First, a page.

Karoi singer blasts ‘hyenas in sheepskin’

The Sunday Mail

Nhau Mangirazi

A firefighter from Karoi, Lovemore Chimurambi, has taken a dig on false prophets and their mushrooming churches, which he says are money-spinning projects.

Chimurambi is a gospel singer whose song “Mbeu yeGehena”, released early this year, is making waves on local radio stations that include Nyaminyami FM, National FM and Radio Zimbabwe.

The singer reckons the prevailing economic squeeze has left the public at the mercy of false prophets.

“It is regrettable that people are losing hard-earned cash to dubious church leaders. Fake prophets have made churches their money-printing machines. We need to believe that it is only Jesus Christ who can help us out of challenges. We should not treat a church leader as a god.

“People lose property in the name of tithing. Fake prophets have taken centre stage in looting money. They are hyenas in sheepskins. These are criminals stealing from poor congregants,” said Chimurambi.

He was not yet done.

“Our music focuses on saying the truth, which can set us free. We need to stand up and say all ills without fear. We need upright leadership with good moral values to lead us so that future generations will be properly guided.”

Chimurambi was inspired to venture into music between 1993 and 1996 when he was employed as a security guard.

The late greats John Chibadura, Marshal Munhumumwe and Oliver Mtukudzi are his source of inspiration.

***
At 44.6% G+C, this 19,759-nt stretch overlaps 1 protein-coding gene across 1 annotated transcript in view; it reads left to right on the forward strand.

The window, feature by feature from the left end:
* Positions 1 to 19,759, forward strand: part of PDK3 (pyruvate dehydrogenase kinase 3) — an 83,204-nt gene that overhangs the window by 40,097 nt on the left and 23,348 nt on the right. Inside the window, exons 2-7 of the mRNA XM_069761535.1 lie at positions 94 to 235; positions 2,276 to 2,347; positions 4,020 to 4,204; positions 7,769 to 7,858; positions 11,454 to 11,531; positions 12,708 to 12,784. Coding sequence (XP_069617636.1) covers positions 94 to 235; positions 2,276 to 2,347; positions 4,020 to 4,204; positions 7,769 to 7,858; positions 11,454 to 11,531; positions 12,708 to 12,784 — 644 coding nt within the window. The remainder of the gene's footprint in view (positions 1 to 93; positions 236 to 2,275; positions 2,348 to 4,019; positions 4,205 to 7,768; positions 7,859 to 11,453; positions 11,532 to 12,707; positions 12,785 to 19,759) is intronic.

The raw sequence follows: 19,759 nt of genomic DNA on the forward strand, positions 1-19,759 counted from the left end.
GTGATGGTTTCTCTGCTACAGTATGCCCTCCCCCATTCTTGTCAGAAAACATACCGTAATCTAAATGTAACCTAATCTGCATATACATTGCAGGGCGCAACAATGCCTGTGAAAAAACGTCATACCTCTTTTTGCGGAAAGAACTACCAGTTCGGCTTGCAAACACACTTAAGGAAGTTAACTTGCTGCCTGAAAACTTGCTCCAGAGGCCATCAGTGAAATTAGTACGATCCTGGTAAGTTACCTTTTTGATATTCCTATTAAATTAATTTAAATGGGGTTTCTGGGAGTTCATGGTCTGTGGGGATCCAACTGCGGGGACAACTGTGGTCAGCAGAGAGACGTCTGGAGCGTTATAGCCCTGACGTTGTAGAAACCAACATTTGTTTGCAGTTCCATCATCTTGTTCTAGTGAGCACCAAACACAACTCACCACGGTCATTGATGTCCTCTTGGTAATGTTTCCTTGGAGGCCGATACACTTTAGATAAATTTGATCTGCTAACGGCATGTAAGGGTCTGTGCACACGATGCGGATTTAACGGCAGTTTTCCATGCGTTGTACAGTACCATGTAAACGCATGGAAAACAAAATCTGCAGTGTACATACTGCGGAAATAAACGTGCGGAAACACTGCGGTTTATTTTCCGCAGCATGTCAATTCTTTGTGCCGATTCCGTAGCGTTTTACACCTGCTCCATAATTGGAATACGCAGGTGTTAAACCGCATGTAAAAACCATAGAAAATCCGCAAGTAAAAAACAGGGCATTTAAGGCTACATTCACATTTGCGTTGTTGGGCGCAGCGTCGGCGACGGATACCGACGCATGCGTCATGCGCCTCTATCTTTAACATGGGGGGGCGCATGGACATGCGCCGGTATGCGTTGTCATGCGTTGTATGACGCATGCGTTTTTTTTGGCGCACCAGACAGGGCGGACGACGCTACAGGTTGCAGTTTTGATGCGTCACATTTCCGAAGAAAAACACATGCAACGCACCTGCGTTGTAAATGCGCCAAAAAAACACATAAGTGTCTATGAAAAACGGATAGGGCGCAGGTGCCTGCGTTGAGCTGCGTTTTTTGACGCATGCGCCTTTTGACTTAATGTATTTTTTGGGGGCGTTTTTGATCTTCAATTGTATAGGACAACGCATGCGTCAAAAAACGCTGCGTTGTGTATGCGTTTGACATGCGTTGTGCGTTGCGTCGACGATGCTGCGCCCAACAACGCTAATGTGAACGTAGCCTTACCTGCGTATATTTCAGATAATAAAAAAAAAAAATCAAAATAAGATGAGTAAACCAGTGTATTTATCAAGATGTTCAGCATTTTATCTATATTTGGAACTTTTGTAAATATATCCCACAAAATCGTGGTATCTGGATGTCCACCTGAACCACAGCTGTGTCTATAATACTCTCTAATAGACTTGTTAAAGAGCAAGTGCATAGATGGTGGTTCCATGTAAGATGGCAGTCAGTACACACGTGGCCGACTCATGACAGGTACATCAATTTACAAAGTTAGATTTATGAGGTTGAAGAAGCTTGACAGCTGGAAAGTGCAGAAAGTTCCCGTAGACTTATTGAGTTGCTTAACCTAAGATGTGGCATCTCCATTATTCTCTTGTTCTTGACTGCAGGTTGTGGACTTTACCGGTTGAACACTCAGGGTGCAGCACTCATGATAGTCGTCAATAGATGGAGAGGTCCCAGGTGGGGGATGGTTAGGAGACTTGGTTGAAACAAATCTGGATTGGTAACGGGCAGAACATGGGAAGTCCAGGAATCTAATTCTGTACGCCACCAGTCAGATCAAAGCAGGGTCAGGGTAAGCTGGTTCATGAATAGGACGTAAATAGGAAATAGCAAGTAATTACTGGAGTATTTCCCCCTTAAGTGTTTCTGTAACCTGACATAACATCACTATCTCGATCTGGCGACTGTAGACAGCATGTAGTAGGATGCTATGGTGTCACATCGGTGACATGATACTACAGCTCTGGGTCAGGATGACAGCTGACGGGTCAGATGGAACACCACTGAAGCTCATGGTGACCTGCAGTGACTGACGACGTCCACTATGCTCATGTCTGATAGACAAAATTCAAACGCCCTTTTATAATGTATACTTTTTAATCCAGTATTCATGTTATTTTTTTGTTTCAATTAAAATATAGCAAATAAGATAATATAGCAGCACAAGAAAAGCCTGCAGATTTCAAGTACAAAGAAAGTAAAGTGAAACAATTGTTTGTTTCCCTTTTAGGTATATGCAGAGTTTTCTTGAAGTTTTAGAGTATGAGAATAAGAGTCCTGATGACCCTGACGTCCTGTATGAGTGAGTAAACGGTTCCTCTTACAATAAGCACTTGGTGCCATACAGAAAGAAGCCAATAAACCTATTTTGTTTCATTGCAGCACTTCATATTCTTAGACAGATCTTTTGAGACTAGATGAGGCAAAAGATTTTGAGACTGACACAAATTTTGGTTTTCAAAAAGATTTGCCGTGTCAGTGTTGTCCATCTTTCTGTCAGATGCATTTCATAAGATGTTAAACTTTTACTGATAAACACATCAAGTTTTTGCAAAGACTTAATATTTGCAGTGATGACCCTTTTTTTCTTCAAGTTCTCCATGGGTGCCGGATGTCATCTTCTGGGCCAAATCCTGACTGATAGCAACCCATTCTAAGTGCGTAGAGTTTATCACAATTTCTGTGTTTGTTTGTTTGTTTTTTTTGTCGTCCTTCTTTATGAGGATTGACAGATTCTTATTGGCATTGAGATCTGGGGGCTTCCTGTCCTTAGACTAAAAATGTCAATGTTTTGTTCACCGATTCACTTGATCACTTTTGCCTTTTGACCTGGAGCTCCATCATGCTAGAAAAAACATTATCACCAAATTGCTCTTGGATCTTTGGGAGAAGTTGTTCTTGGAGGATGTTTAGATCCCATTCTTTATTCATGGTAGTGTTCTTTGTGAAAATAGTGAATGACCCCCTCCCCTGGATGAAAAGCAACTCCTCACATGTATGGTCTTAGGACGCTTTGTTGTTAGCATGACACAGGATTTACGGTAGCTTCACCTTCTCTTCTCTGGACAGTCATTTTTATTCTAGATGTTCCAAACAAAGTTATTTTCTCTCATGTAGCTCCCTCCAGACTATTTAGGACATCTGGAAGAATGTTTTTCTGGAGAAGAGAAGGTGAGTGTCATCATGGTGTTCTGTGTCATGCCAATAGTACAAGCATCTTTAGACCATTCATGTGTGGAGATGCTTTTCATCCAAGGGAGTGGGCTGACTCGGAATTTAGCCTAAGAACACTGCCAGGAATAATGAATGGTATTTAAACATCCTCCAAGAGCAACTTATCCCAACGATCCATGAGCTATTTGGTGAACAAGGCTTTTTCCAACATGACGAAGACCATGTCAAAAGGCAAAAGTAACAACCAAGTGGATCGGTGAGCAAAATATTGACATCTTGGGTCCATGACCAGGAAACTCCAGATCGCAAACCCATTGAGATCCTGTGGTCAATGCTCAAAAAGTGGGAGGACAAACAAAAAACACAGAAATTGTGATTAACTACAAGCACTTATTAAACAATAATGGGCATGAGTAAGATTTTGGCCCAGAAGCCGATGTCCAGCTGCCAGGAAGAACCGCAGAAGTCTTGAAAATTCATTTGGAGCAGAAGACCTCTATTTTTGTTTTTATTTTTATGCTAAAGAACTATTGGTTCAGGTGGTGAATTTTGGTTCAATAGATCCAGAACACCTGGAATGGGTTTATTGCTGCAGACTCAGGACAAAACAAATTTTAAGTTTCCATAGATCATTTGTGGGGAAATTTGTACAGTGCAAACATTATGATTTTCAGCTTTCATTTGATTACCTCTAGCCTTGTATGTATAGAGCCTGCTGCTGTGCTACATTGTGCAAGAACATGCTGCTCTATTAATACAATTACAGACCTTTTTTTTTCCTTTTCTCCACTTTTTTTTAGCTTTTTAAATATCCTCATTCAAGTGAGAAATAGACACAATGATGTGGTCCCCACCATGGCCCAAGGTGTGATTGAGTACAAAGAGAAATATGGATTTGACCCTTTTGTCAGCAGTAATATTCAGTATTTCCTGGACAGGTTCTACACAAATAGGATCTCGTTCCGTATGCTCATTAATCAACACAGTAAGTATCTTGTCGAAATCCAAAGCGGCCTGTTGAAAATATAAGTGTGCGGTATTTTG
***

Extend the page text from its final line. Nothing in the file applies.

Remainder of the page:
“Music has always been a part of me from my primary school days. But things moved to another level when I went to Harare and started attending live shows by artistes like Chibadura aka Mr Chitungwiza. Chibadura told me never to give up on my talent, I still cherish his words,” said Chimurambi.

His first attempt to record music in 1994 hit a snag after Grammar Records turned him down.

In 1997, he moved to the resort town of Kariba and formed his band, Kasokora Super Stars. Band members included Lovemore Mabhidhori, Godfrey Katsawu, Tichafa Gore and Shadreck Manyepa. Fellow musician Charles Dube provided instruments for them since they did not have any.

“Dube had a running entertainment contract with a certain company that had a boat cruise business. At one time he offered us a chance to perform, that really opened new opportunities for us,” revealed the artiste.

However, Chimurambi only managed to record an album in 2012.

The album, titled “Chakandiwana”, had the plug track “Dollar reAmerica”. The song exposed how the elusive currency had caused social disintegration and decay.

He later released “Ndozvinoita Hupenyu” (2013) and “Ndozviripo” (2015).

Chimurambi said the lack of marketing is his major letdown on his music.

“It is unfortunate that some promoters do not take us seriously, although our music can make a difference in society, where all sorts of ills have taken root. I currently don’t have instruments and I hire some for live shows. This is a drawback,” he said.

The father of five is a first born in a family of two boys and two girls. He was born in Mahwada area under Chief Mudzimu in Hurungwe, Mashonaland West. He attained his education at Mahwada Primary School, Mudzimu Secondary School and Seke 2 High School.